By | July 13, 2020 | Biomolecular

Since the first mechanised laboratory instruments became available in the late 1950s, clinical lab automation has moved ahead in leaps and bounds. Many labs are now using automated practices to improve productivity and efficiency, maximise data quality and enable new research in the lab.

So where did lab automation begin, how is it changing – and what can we expect to change in the next five or ten years?

The early days of lab automation
It’s been over 70 years since we saw the first mechanised lab instruments designed to improve the efficiency of sample testing, starting with Leonard Skeggs’ invention of the single-channel continuous flow analyser by 1957. The first product, the Technicon AutoAnalyzer I, could assay blood urea nitrogen at the rate of 20 samples per hour, or provide simultaneous analyses of several tests when linked to a flame photometer. 1967 saw the first multi-channel analyser which performed eight blood chemistry tests on each sample and allowed results to be punched onto cards which could be read into a computer. By 1972, Technicon Corporation had added a computer to its Sequential Multiple Analyzer to produce the SMAC, which could identify samples, calibrate each testing channel and calculate results automatically. By 1974, the SMAC could provide 21 different chemical analyses.

The late 1970s also saw the ad hoc introduction of Laboratory Information Management Systems (LIMS), which aimed to minimise transcription errors and streamline the collection of data. 1982 saw the first generation of LIMS with a single centralised minicomputer, followed by a second generation using relational databases by 1988, and a third generation by the early 1990s that took advantage of client/server architecture. By 1996, web-enabled LIMS were available. These progressions required electrical upgrades for many labs to cope with the new technology. By 1981, the technologies were adequate to enable a Japanese university hospital to create the first fully automated laboratory system.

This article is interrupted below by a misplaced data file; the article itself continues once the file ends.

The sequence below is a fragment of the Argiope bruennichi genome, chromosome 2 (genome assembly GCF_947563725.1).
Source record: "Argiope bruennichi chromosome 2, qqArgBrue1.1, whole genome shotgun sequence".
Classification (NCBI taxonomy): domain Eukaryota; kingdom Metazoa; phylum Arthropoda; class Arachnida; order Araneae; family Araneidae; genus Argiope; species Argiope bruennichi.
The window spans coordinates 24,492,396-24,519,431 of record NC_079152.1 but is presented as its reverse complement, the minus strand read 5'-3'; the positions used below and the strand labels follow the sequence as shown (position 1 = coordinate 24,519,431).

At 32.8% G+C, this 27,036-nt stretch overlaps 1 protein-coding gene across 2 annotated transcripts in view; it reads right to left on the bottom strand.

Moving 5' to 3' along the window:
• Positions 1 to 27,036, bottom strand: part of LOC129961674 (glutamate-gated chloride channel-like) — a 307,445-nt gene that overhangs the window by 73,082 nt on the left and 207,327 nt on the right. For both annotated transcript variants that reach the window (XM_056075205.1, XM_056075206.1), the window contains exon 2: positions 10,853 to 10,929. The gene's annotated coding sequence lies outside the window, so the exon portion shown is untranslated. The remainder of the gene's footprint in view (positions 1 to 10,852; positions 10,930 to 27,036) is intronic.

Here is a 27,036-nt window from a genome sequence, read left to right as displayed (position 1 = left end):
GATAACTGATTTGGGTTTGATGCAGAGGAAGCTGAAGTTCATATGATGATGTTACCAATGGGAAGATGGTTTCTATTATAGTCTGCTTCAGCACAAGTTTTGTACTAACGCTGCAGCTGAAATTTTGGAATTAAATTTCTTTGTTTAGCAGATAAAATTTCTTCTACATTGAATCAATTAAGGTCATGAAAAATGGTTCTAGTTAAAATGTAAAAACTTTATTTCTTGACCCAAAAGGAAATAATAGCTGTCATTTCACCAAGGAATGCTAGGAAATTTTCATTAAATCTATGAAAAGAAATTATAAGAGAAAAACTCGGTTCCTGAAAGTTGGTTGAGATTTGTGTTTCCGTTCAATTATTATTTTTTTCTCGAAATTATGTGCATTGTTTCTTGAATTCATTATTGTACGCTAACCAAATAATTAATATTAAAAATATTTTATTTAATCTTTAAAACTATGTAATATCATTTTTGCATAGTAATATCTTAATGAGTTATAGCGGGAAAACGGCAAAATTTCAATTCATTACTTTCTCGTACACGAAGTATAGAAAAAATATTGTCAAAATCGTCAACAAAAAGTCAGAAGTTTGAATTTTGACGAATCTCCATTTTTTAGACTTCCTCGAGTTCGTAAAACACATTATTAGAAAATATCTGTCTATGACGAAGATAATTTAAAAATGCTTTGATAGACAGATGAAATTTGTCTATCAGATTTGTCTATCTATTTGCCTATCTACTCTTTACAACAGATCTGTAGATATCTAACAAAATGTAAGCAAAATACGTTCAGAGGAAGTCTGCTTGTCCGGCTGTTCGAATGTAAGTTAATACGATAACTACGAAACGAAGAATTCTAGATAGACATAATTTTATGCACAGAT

This evolved further with the invention of the polymerase chain reaction (PCR) technique in 1983 by Kary Mullis, followed by the development of real time PCR or qPCR by 1993. 2013 saw the first iterations of a portable real time PCR detection system to take the lab ‘out of the lab’.

From the very beginning, lab automation aimed to free researchers from manual processes and speed up the testing process, but it’s since evolved past that: now, automation can provide more accurate and high-quality results.

The new era of automation
Where a hospital laboratory was doing well to process 1,500 tests per day in 1967 using automated systems, there are now hospital laboratories processing 30,000 tubes every day using sophisticated automation and robotics. Of course, not all labs have $60 million on hand to create this kind of set-up! At every level, though, there’s innovation to be found.

Robotics and sensors
Many of the lab automation developments in recent years have incorporated the use of sensors and robotics to improve reliability, safety and accuracy. The Myra liquid handling system is a perfect example, with an integrated camera that provides one-click position calibration. Its pressure-based liquid level sensing monitors the aspirate and dispense process to alert the user to any errors, providing precision of less than 2% for 2 µL pipetting volumes.